The study is ongoing. After week 48, patients will continue to take their blinded study drug until treatment assignments have been unblinded, at which point all will be given the option to participate in an open-label rollover extension and receive the TAF-based single tablet regimen.Additional information about the study can be found at www.clinicaltrials.gov. About Tenofovir Alafenamide Tenofovir alafenamide (TAF) is a nucleotide reverse transcriptase inhibitor (NtRTI). It is a novel prodrug of tenofovir. Phase 1b dose-ranging studies identified a dose of TAF that is ten times lower than Viread and provides greater antiviral efficacy. The smaller milligram dose of TAF may enable the development of new fixed-dose combinations and single tablet regimens for HIV therapy that are not feasible with Viread. About Elvitegravir Elvitegravir is a member of the integrase inhibitor class of antiretroviral compounds. Integrase inhibitors interfere with HIV replication by blocking the ability of the virus to integrate into the genetic material of human cells. Elvitegravir was licensed by Gilead from Japan Tobacco Inc. (JT) in March 2005. Under the terms of Gilead’s agreement with JT, Gilead has exclusive rights to develop and commercialize elvitegravir in all countries of the world, excluding Japan, where JT retains rights. Gilead submitted a New Drug Application (NDA) to the U.S. Food and Drug Administration (FDA) for elvitegravir as a standalone agent on June 27, 2012, and the agency has set a target action date under the Prescription Drug User Fee Act (PDUFA) of April 27, 2013. About Cobicistat Cobicistat is Gilead’s proprietary potent mechanism-based inhibitor of cytochrome P450 3A (CYP3A), an enzyme that metabolizes drugs in the body. Unlike ritonavir, cobicistat acts only as a pharmacoenhancing or “boosting” agent and has no antiviral activity. Gilead submitted an NDA to FDA for cobicistat as a standalone agent on June 28, 2012, and a PDUFA date of April 28, 2013 has been set.
TAF/elvitegravir/cobicistat/emtricitabine and elvitegravir and cobicistat as single agents are investigational products and their safety and efficacy have not yet been established.Indication and Important Safety Information for Stribild Stribild contains four Gilead compounds in a complete once-daily, single tablet regimen: elvitegravir 150 mg; cobicistat 150 mg; emtricitabine 200 mg; and tenofovir disoproxil fumarate 300 mg. Stribild is indicated as a complete regimen for the treatment of HIV-1 infection in adults who are antiretroviral treatment-naïve. Stribild does not cure HIV-1 infection. BOXED WARNING: LACTIC ACIDOSIS/SEVERE HEPATOMEGALY WITH STEATOSIS and POST TREATMENT ACUTE EXACERBATION OF HEPATITIS B
- Lactic acidosis and severe hepatomegaly with steatosis, including fatal cases, have been reported with the use of nucleoside analogs, including tenofovir disoproxil fumarate (“tenofovir DF”), a component of Stribild, in combination with other antiretrovirals.
- Stribild is not approved for the treatment of chronic hepatitis B virus (HBV) infection and the safety and efficacy of Stribild have not been established in patients coinfected with HBV and HIV-1. Severe acute exacerbations of hepatitis B have been reported in patients who are coinfected with HBV and HIV-1 and have discontinued Emtriva or Viread, which are components of Stribild. Hepatic function should be monitored closely with both clinical and laboratory follow-up for at least several months in patients who are coinfected with HIV-1 and HBV and discontinue Stribild. If appropriate, initiation of anti-hepatitis B therapy may be warranted.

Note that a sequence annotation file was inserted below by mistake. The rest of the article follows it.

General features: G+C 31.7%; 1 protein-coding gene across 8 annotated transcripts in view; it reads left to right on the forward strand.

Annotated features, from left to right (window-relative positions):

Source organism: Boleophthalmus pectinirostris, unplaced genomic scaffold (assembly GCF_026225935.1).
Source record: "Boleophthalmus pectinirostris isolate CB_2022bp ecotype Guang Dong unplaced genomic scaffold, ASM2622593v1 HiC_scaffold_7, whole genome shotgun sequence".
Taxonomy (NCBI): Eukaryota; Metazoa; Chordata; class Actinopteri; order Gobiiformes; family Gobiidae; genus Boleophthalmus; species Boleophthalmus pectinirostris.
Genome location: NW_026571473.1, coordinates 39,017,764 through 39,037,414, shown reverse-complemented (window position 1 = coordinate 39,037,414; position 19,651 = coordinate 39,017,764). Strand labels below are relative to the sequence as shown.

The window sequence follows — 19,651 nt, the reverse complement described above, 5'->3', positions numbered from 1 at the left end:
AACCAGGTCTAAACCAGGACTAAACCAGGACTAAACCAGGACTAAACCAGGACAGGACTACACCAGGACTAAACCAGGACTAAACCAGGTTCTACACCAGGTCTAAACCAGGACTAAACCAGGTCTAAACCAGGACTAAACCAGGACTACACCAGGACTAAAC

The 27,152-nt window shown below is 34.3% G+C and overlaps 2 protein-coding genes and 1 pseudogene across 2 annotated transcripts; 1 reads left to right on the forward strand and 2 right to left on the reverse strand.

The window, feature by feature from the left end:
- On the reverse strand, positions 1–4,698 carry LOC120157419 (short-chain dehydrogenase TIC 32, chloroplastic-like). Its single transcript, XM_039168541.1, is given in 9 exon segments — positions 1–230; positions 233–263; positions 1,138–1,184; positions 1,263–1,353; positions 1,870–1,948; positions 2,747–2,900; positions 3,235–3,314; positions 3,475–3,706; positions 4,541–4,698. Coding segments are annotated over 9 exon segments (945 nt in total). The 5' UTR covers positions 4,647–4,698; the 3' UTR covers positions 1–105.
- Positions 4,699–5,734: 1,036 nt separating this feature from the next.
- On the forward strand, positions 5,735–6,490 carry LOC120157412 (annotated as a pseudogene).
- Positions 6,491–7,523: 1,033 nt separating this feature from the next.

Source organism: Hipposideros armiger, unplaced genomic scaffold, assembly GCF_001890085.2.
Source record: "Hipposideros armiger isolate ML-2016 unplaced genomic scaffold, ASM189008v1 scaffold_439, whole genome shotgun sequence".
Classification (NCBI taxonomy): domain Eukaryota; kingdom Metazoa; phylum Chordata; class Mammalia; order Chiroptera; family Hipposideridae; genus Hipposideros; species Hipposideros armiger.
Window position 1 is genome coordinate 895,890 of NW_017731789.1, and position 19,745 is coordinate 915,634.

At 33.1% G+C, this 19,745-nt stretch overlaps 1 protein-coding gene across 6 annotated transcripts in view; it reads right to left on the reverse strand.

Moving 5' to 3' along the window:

- Coadministration: Do not use with drugs highly dependent on CYP3A for clearance and for which elevated plasma concentrations are associated with serious and/or life-threatening events. Do not use with drugs that strongly induce CYP3A as this may lead to a loss of virologic response and possible resistance to Stribild. Use with the following drugs is contraindicated: alfuzosin, rifampin, dihydroergotamine, ergotamine, methylergonovine, cisapride, lovastatin, simvastatin, pimozide, sildenafil for pulmonary arterial hypertension, triazolam, oral midazolam, and St. John’s wort.
- New onset or worsening renal impairment: Cases of acute renal failure and Fanconi syndrome have been reported with the use of tenofovir DF and Stribild. Monitor estimated creatinine clearance (CrCl), urine glucose, and urine protein in all patients prior to initiating and during therapy; additionally monitor serum phosphorus in patients with or at risk for renal impairment. Cobicistat may cause modest increases in serum creatinine and modest declines in CrCl without affecting renal glomerular function; patients with an increase in serum creatinine greater than 0.4 mg/dL from baseline should be closely monitored for renal safety. Do not initiate Stribild in patients with CrCl below 70 mL/min. Discontinue Stribild if CrCl declines below 50 mL/min. Avoid concurrent or recent use with a nephrotoxic agent.
- Use with other antiretroviral products: Stribild should not be coadministered with products containing any of the same active components; with products containing lamivudine; with adefovir dipivoxil; or with products containing ritonavir.